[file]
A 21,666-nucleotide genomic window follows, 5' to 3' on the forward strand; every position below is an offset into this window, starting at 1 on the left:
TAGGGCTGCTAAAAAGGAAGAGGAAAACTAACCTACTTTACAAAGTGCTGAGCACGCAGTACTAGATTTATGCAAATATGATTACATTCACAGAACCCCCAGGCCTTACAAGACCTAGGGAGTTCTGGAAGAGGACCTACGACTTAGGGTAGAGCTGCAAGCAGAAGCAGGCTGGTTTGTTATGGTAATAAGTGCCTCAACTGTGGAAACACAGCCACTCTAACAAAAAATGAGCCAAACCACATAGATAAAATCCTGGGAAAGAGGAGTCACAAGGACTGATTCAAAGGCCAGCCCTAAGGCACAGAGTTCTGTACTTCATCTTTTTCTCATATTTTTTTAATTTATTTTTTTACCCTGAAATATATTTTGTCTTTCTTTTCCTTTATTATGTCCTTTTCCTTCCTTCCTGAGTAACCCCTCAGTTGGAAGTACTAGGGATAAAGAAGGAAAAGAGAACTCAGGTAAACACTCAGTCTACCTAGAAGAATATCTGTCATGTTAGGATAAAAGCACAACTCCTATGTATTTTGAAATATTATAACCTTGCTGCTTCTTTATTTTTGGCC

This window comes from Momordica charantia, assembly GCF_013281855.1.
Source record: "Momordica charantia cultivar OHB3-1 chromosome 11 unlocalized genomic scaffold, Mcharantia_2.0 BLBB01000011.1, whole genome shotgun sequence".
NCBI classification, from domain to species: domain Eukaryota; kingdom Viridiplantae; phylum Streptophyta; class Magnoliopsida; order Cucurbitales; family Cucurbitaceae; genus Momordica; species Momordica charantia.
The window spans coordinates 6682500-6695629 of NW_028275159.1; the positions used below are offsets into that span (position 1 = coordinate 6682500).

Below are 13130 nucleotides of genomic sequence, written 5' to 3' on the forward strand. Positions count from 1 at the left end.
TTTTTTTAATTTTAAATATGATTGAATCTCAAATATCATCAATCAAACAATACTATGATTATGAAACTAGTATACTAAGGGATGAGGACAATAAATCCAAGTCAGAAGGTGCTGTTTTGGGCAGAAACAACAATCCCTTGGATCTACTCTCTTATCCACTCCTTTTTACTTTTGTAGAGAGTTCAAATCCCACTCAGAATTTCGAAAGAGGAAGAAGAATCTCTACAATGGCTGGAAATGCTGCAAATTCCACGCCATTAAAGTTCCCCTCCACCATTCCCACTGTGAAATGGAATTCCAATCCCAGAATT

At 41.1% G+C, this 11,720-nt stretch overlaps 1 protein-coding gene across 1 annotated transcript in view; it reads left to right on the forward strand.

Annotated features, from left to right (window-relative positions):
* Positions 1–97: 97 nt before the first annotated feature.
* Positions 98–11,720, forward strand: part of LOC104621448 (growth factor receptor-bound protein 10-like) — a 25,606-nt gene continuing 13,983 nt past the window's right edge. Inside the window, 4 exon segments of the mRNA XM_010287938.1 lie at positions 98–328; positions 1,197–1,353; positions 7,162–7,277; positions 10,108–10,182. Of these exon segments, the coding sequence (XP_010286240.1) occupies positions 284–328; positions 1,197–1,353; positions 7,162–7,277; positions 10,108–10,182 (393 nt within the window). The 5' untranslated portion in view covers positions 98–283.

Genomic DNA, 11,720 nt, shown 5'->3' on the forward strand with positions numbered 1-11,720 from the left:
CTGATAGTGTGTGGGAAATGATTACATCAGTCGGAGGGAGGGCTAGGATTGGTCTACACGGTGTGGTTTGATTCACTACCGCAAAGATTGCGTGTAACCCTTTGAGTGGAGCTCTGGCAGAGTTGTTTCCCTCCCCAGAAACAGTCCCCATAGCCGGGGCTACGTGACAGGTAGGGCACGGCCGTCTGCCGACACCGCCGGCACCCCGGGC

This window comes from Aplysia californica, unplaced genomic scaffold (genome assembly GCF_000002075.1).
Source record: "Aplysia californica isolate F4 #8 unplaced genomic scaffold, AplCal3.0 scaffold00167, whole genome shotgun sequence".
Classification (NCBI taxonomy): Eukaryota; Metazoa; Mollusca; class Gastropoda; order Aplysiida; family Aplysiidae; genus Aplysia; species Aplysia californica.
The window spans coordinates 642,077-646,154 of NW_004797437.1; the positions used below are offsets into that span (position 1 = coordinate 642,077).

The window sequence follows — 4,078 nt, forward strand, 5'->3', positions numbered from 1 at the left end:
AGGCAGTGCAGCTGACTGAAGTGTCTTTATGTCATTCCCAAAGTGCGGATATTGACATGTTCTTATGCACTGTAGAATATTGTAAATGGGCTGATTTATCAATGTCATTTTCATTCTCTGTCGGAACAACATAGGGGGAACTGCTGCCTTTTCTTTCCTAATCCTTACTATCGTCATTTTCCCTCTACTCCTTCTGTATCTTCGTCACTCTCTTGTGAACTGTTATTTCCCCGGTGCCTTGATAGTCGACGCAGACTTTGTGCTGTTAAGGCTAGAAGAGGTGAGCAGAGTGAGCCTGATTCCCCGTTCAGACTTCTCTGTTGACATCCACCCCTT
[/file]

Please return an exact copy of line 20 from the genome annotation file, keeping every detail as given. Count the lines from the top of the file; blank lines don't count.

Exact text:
AGGCAGTGCAGCTGACTGAAGTGTCTTTATGTCATTCCCAAAGTGCGGATATTGACATGTTCTTATGCACTGTAGAATATTGTAAATGGGCTGATTTATCAATGTCATTTTCATTCTCTGTCGGAACAACATAGGGGGAACTGCTGCCTTTTCTTTCCTAATCCTTACTATCGTCATTTTCCCTCTACTCCTTCTGTATCTTCGTCACTCTCTTGTGAACTGTTATTTCCCCGGTGCCTTGATAGTCGACGCAGACTTTGTGCTGTTAAGGCTAGAAGAGGTGAGCAGAGTGAGCCTGATTCCCCGTTCAGACTTCTCTGTTGACATCCACCCCTT